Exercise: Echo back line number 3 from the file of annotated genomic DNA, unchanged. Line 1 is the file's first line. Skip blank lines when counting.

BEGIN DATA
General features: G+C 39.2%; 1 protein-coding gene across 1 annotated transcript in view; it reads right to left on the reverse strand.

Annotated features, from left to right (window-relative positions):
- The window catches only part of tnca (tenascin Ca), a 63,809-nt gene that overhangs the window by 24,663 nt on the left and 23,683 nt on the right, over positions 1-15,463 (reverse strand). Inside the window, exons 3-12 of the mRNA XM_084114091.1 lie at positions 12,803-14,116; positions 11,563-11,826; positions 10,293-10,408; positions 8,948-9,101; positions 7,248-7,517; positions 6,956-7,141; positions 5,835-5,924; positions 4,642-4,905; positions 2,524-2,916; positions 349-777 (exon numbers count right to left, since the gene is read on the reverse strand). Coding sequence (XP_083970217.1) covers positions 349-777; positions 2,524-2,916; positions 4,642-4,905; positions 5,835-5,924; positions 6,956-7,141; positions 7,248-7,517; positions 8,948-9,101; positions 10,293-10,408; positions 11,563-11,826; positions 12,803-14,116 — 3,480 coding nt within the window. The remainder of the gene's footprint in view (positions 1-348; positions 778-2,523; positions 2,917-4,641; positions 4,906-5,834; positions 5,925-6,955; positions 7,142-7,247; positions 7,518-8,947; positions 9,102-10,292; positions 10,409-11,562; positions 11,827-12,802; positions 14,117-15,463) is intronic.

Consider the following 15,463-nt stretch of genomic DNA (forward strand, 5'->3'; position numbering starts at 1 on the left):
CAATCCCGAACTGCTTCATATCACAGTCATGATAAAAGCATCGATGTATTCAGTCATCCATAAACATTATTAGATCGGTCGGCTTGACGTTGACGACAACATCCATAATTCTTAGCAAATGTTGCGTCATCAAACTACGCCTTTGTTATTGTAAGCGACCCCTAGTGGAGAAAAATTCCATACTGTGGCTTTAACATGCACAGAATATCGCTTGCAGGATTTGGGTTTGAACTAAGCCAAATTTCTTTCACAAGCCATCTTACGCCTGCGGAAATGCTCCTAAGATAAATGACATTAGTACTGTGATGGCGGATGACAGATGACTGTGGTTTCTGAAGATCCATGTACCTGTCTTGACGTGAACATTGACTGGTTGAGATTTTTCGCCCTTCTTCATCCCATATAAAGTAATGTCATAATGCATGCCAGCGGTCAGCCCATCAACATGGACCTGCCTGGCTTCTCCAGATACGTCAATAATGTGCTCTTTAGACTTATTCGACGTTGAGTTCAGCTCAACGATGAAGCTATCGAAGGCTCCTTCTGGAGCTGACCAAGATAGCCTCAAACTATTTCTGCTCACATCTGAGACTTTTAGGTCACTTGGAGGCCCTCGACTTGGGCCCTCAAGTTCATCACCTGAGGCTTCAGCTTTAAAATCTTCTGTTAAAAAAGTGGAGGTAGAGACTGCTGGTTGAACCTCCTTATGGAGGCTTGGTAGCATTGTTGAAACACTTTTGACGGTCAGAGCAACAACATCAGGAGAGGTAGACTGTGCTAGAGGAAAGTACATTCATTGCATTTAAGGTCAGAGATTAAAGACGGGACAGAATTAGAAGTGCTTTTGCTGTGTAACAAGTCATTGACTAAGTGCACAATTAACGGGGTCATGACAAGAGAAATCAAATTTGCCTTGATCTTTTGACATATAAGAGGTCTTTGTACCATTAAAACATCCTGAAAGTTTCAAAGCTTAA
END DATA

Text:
- The window catches only part of tnca (tenascin Ca), a 63,809-nt gene that overhangs the window by 24,663 nt on the left and 23,683 nt on the right, over positions 1-15,463 (reverse strand). Inside the window, exons 3-12 of the mRNA XM_084114091.1 lie at positions 12,803-14,116; positions 11,563-11,826; positions 10,293-10,408; positions 8,948-9,101; positions 7,248-7,517; positions 6,956-7,141; positions 5,835-5,924; positions 4,642-4,905; positions 2,524-2,916; positions 349-777 (exon numbers count right to left, since the gene is read on the reverse strand). Coding sequence (XP_083970217.1) covers positions 349-777; positions 2,524-2,916; positions 4,642-4,905; positions 5,835-5,924; positions 6,956-7,141; positions 7,248-7,517; positions 8,948-9,101; positions 10,293-10,408; positions 11,563-11,826; positions 12,803-14,116 — 3,480 coding nt within the window. The remainder of the gene's footprint in view (positions 1-348; positions 778-2,523; positions 2,917-4,641; positions 4,906-5,834; positions 5,925-6,955; positions 7,142-7,247; positions 7,518-8,947; positions 9,102-10,292; positions 10,409-11,562; positions 11,827-12,802; positions 14,117-15,463) is intronic.